Abandoned Children: A Study of the Factors in the Abandonment and Disposition of Children Admitted Through the Police to the New York Foundling Hospital in 1952
In New York City in the middle of the nineteenth century, conditions concerning abandoned children were deplorable. . Sister Irene of the Sisters of Charity was deeply concerned about conditions and appealed to Archbishop, later Cardinal McCloskey, for help in alleviating them. He turned to the Sisters of Charity whose centuries of caring for dependent and abandoned children made them a logical choice to initiate a similar service in this community. Sister Irene and Sister Theresa Vincent were given the assignment of establishing some organization and shelter for destitute children in New York City. A small house was acquired on East 12th Street, and on the night the Sisters moved into the house, October eleventh, 1869, their first abandoned baby was left at their door. In a little over two months, they had received 125 babies. The 12th Street house was soon outgrown and a move was made to a house on Washington Square. That residence also proved to be inadequate within a short time. Today the New York Foundling Hospital occupies the entire city block from 68th to 69th Street and from Lexington to Third Avenue.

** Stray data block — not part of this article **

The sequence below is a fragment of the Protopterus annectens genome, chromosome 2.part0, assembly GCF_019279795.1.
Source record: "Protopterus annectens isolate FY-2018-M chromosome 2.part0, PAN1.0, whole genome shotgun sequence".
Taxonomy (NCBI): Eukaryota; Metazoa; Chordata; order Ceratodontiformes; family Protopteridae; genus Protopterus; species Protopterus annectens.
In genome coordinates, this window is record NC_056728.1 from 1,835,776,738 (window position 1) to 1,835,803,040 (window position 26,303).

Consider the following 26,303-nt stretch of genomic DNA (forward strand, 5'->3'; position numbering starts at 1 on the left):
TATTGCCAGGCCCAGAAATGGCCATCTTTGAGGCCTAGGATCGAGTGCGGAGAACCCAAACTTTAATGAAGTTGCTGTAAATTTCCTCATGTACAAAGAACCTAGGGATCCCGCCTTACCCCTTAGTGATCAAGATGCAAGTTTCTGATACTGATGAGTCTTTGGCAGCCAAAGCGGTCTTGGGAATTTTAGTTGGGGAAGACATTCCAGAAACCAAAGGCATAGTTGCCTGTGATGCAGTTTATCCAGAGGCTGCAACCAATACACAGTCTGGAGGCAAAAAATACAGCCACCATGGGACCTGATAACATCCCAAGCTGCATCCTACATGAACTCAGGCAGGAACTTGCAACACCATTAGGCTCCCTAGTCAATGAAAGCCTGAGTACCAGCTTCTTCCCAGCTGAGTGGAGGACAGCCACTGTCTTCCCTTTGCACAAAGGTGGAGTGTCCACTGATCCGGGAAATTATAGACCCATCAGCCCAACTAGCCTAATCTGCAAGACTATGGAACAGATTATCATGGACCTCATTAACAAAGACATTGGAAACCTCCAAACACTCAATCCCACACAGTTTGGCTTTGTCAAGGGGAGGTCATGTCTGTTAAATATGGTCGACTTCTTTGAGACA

Law enforcement|Public administration|Social work
Fanelli, Marino Joseph, "Abandoned Children: A Study of the Factors in the Abandonment and Disposition of Children Admitted Through the Police to the New York Foundling Hospital in 1952" (1953). ETD Collection for Fordham University. AAI30557703.